Another reflection offered by Paul A McGavin of Archdiocese of Canberra and Goulburn, Australia suggests 12 criteria for the selection of bishops. This is at http://chiesa.espresso.repubblica.it/articolo/1351098?eng=y.
He writes about personal qualities he considers important in anyone being considered for episcopal appointment.
Both these approaches have something of value to offer. Are there other dimensions we could well consider?
How would such reflections relate to the appointment of a Bishoip of Rome?
…or “SHE is worthy!”,when we have renounced the evil of sexism.
I like many others believe the people of a diocese should elect their religious leaders. But this needs a bit of thought. Democracy is not a perfect system or even a very good system either.We elect our political leaders and many of them are hardly much of an advertisement for people power.
I share Richard O’Donnell’s reservations about bishops being elected by the people of a diocese but I see no reason whatsoever why a bishop should not be elected by the priests of the diocese. Cardinals in turn should be elected by the bishops of their country or region, not selected by the Vatican.
For some time now various contributions have centered around dissatisfaction with Bishops – they don’t listen, don’t respond. their leadership leaves lots to be desired,they are way behind their people etc etc. What puzzles me is why then is there resistance to have ‘outsider’ appointed to vacant Sees?
I should have thought the aim would be to break the cycle of cronyism within the clergy – seeking locals to fill the vacant bishopric is asking for the ‘same again’.
When one examines the moribund state of affairs in the Irish Church surely some drastic measures are required?
A friend suggested recently tha,t with the scarcity of priests, we should be glad to have anyone at all… even go foreign for a fresh view and mindset. But maybe there is also a scarcity abroad. The African continent seems to have a sufficiency. Do you think they might begin a missionary drive in Ireland? It’s payback time!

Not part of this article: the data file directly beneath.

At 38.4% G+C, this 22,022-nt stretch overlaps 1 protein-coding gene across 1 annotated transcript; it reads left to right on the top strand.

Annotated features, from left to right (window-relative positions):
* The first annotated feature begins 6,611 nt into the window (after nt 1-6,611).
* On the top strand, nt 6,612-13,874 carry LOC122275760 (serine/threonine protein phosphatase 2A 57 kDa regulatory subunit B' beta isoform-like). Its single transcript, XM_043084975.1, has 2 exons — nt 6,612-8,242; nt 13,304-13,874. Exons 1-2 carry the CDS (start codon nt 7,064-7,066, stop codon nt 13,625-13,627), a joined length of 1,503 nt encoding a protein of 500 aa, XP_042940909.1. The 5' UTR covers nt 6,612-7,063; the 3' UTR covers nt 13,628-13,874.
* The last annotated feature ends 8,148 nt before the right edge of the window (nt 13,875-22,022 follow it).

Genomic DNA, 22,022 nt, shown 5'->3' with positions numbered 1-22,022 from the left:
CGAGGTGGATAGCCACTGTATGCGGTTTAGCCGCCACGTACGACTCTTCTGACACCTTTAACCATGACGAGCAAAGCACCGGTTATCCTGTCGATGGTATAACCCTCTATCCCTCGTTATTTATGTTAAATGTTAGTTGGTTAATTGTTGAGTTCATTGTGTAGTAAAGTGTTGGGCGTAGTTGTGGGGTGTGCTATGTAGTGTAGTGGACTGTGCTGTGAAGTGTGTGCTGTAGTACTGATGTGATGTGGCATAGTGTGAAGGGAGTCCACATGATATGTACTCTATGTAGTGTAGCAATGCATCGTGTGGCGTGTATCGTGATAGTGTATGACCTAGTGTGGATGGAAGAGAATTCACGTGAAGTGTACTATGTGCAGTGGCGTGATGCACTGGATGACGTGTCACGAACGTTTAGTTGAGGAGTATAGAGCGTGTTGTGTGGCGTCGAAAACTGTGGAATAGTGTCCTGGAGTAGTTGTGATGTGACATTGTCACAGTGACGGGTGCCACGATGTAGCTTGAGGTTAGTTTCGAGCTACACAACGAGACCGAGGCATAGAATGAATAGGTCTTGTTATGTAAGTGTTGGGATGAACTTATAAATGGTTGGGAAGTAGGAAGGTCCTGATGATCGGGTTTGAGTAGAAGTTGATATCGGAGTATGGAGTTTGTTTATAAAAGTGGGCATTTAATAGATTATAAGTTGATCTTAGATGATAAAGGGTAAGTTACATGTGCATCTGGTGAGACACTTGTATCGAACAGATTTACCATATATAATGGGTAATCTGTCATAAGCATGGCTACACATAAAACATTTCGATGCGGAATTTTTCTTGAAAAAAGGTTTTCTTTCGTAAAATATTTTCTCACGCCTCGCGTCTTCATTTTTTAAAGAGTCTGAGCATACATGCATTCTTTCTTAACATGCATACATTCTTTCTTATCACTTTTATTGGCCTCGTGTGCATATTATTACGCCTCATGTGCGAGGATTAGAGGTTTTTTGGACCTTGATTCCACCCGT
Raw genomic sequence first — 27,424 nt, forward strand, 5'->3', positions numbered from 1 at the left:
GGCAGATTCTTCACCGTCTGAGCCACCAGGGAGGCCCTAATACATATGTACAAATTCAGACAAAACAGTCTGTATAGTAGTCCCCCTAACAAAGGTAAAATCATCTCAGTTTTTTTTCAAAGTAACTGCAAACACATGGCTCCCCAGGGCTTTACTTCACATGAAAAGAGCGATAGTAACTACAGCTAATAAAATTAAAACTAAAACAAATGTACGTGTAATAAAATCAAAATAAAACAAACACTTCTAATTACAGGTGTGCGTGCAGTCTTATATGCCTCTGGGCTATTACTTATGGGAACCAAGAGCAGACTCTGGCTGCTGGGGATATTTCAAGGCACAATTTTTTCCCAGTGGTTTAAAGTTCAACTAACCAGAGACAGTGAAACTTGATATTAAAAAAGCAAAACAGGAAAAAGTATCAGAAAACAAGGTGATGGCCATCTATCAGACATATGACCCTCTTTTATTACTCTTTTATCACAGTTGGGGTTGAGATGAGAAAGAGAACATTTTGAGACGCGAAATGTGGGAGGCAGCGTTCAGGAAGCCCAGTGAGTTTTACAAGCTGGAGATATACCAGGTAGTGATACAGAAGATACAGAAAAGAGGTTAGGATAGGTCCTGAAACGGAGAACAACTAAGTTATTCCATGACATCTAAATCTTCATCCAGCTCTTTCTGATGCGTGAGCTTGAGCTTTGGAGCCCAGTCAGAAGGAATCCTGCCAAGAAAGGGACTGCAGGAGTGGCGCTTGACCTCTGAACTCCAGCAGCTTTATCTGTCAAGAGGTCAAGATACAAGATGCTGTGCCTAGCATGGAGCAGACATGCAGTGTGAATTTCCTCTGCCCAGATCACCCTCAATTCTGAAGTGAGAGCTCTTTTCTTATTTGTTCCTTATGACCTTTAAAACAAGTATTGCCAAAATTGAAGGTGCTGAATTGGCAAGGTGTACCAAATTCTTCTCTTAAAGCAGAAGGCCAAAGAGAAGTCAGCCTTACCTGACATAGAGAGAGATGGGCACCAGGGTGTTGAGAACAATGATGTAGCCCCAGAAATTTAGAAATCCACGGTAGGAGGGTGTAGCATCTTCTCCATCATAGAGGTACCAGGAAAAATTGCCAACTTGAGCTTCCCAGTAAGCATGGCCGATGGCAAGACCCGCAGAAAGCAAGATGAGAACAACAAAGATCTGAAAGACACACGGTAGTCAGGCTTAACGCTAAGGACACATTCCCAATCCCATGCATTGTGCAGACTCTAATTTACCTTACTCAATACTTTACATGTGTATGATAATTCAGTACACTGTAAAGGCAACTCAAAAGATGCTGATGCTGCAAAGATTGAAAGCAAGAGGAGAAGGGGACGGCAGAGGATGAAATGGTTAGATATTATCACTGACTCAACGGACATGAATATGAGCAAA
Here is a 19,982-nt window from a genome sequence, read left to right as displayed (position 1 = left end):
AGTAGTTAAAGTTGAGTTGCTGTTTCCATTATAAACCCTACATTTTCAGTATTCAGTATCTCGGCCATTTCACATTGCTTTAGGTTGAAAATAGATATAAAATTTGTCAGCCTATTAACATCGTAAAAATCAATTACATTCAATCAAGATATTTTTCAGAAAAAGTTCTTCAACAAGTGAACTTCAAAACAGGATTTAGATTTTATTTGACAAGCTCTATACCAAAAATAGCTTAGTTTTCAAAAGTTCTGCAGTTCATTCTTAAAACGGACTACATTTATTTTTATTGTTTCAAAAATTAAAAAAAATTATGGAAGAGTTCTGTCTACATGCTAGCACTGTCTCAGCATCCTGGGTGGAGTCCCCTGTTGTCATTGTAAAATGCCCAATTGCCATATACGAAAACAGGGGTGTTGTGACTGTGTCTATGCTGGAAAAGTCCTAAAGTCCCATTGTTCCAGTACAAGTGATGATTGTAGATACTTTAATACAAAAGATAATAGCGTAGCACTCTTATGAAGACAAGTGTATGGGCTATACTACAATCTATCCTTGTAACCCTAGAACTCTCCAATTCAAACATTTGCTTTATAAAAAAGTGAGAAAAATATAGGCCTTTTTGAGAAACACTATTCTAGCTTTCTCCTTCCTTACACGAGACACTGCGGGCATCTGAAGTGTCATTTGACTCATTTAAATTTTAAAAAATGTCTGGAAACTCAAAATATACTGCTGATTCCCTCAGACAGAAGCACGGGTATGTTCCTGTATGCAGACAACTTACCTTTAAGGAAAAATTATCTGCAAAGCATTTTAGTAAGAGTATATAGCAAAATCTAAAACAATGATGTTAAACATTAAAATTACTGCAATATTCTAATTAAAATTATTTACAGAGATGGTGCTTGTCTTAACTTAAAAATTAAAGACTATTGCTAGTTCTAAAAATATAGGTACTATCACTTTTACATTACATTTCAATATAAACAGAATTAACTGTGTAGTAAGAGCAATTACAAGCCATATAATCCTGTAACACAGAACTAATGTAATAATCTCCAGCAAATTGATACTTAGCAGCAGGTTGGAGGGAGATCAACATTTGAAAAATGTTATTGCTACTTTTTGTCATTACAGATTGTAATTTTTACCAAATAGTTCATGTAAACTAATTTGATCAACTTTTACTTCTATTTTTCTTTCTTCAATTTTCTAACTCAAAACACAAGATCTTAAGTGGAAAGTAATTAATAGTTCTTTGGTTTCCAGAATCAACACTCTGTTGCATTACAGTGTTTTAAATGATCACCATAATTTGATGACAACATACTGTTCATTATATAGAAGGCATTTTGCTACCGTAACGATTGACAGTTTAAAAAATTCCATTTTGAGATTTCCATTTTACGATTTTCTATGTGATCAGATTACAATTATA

Tradition in the selection of bishops has varied over time. Initially, bishops were chosen by the local clergy and lay Christians with the consent of neighbouring bishops, By the time of the First Council of Nicaea in 325, the metropolitan bishop had a role of the greatest importance in the selection. The Council decreed that the consent of the metropolitan bishop was normally required.
Later, state authorities demanded their consent for the election of bishops. In medieval times, rulers demanded not only their consent to an election made by others but the right to choose the bishops directly. The Investiture Controversy changed that to some extent, but many kings and other secular authorities continued largely to exercise a right of appointment or at least of veto until the second half of the nineteenth century. The Code of Canon Law of 1917 stated that in the Latin Rite, the decision rested with the Pope. Remaining privileges enjoyed by secular authorities have gradually diminished, especially since the Second Vatican Council (1962–1965), which said that these should no longer be granted.
In relation to Pope Saint Leo, in 446 he wrote to the African church in Mauretania, forbidding the appointment of a layman to the episcopate, or of any man who had been twice married or who had married a widow.
The process for the appointment of Bishops (and Cardinals) is an affront to the local Church and to the overall community of believers in Christ, i.e., the authentic Church. Under John Paul and Benedict, orthodoxy, as they perceived it, rather than orrhopraxis, was the main criterion.
It would be useful if the ACP (and the ACI and other worthy bodies) could facilitate a discussion on this topic with a view to developing some relevant recommendations. Let us attempt to discern the wishes of the Spirit by open discussion and prayerful reflection.
A comment on the always interesting blog of Michael Commane O.P. reports that at a recent Mass in Ardmore, the new bishop, Phonsie Cullinan said that those who felt unworthy to receive Communion should approach the priest for a blessing.
Has he taken anything from Pope Francis to heart?
The process used by Nuncio Brown has already been critiqued here. This report is further proof that such criticism is justified.